CHICAGO, December 7, 2012 – David Stern has not proven himself to be a competent commissioner in the past few years, with gaffes varying from vetoing a Chris Paul trade to allowing a new owner to carjack Seattle’s team. However, he might have just made his worst mistake when he decided to fine the San Antonio Spurs $250,000 for deciding against playing Tim Duncan, Manu Ginobili, Tony Parker and Danny Green against the Miami Heat.
First, it’s important to understand the context in which Spurs coach Greg Popovich’s decision was made. The Spurs were about to play their fourth road game in five days, and three of the four players they decided to sit are in the twilights of their careers.
Popovich wasn’t trying to anger anyone, he only wanted to be prepared for their next home game against the division rival Memphis Grizzlies.
Not that David Stern cared, of course. All he saw was the potentially lower ratings the game would bring in, the decrease in revenue for the league, and he was furious, calling the decision an injustice for the fans.
However, this exact phenomenon has been going on since the start of the lottery-based draft, and not one thing has been done to stop it.
Does anyone remember how the Cavaliers got LeBron James? The season before, they threw out as many of their games as possible to get a better chance at drafting the star. Not only did they sacrifice more than one game, they sacrificed a chunk of their season for a chance to get better.
Now the Cavaliers were the fortunate ones; their plan worked for them. Every year, there are several teams that aren’t so fortunate. Whispers of tanking go through Golden State seemingly almost every year, and the Wizards, Raptors and Nets all seemingly struck out in the sweepstakes last season alone. But if you’re David Stern, of course you’re fine watching the Wizards suck air for the last half of the season in order to gain the right to draft the amoebic Bradley Beal.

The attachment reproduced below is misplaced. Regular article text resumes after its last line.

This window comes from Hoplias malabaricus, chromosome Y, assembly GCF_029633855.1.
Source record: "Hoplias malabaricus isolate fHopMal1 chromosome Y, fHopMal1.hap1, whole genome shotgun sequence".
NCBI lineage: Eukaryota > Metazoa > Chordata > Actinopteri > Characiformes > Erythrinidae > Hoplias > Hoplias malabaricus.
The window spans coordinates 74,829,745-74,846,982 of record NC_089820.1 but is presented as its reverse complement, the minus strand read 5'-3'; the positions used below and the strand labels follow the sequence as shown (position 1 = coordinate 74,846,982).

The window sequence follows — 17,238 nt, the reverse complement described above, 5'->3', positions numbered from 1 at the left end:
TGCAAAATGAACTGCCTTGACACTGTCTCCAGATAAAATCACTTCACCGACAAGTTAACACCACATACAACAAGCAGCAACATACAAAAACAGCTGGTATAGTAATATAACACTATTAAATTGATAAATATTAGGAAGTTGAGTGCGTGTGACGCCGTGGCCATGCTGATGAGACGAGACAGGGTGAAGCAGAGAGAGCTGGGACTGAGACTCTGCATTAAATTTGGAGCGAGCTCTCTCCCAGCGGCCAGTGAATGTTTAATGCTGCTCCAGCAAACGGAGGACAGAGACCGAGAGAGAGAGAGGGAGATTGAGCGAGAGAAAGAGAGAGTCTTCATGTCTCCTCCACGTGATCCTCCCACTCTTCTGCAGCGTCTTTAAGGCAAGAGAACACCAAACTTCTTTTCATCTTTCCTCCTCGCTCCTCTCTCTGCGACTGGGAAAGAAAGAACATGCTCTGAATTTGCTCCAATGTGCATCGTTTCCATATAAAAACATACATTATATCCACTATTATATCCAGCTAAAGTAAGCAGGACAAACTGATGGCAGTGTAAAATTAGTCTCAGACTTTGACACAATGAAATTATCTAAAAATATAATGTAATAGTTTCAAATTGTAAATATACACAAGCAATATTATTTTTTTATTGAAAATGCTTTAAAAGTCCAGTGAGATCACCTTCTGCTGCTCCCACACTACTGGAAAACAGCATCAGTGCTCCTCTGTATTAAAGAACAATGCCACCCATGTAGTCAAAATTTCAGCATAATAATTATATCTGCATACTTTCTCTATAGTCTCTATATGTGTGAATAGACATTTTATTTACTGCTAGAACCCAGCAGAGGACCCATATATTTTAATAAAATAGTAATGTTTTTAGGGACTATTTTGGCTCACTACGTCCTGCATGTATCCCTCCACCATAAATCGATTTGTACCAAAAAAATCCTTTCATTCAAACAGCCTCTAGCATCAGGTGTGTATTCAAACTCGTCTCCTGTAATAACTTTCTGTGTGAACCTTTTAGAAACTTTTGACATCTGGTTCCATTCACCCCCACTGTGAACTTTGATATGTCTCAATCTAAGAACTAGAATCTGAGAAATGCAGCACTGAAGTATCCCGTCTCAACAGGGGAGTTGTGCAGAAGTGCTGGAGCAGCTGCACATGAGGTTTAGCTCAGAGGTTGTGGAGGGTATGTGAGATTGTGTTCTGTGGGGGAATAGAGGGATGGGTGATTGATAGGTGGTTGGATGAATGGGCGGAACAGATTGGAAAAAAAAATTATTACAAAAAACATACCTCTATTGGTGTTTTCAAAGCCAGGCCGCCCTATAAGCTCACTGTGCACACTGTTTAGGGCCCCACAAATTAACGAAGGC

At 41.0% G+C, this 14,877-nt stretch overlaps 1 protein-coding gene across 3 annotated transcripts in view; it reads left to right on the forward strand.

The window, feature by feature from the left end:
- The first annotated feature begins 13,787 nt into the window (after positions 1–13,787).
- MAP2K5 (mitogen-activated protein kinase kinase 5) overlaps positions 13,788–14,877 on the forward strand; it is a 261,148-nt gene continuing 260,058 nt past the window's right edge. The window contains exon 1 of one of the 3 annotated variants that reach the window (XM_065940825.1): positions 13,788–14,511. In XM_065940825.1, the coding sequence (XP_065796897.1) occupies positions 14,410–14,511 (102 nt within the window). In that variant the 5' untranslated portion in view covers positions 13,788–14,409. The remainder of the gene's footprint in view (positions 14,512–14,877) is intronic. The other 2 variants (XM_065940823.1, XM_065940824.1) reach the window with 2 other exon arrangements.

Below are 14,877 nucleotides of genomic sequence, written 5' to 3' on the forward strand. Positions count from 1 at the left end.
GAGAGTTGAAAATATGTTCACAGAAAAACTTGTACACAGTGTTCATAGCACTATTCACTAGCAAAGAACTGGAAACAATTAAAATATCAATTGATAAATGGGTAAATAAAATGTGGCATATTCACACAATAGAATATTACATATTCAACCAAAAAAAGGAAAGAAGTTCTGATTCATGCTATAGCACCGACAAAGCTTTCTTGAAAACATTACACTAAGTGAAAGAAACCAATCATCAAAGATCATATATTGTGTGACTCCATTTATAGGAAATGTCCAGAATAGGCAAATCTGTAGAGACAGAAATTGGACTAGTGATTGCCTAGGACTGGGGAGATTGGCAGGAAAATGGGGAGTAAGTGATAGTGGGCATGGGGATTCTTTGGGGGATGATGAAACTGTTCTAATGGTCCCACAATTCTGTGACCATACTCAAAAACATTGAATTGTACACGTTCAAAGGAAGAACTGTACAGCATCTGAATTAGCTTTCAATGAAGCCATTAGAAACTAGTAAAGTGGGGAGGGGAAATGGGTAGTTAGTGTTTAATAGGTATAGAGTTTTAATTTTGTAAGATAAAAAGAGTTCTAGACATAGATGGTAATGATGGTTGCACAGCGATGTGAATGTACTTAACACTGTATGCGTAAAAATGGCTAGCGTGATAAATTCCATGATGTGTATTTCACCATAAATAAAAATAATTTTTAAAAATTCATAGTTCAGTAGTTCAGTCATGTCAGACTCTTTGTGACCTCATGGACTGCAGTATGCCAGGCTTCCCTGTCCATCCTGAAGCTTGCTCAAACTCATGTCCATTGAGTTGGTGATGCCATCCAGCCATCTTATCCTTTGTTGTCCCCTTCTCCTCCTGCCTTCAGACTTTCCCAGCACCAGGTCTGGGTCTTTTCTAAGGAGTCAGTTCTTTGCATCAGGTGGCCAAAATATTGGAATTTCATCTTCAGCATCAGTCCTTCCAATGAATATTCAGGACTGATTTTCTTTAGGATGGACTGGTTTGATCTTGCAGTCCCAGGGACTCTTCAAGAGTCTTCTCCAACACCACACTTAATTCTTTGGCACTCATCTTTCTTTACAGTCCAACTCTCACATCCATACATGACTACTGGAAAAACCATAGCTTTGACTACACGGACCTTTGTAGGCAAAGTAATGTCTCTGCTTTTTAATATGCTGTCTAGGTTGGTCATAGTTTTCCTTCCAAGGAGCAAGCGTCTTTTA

Now, going back to Popovich and the Spurs, why is giving up one game for a guaranteed benefit worse than giving up an entire season for a chance for a benefit? If you’re going to fine teams for intentionally lowering their quality of play, then fine, but you could at least do it on a consistent basis. By March every year, there are always at least ten teams that have mailed it in and are hoping to lose as much as possible to help their lottery odds.
Unless there’s a fix in the draft system, David Stearn is either going to need to apologize for the Spurs for this insanely hypocritical fine, start handing out eight-figure fines to teams that aren’t trying for months on end, or finally just confess that the NBA is more about revenue than the safety/well-being of its players.
That’s the only way Stern can justify fining the Spurs for resting three guys whose combined age is 101 years old.
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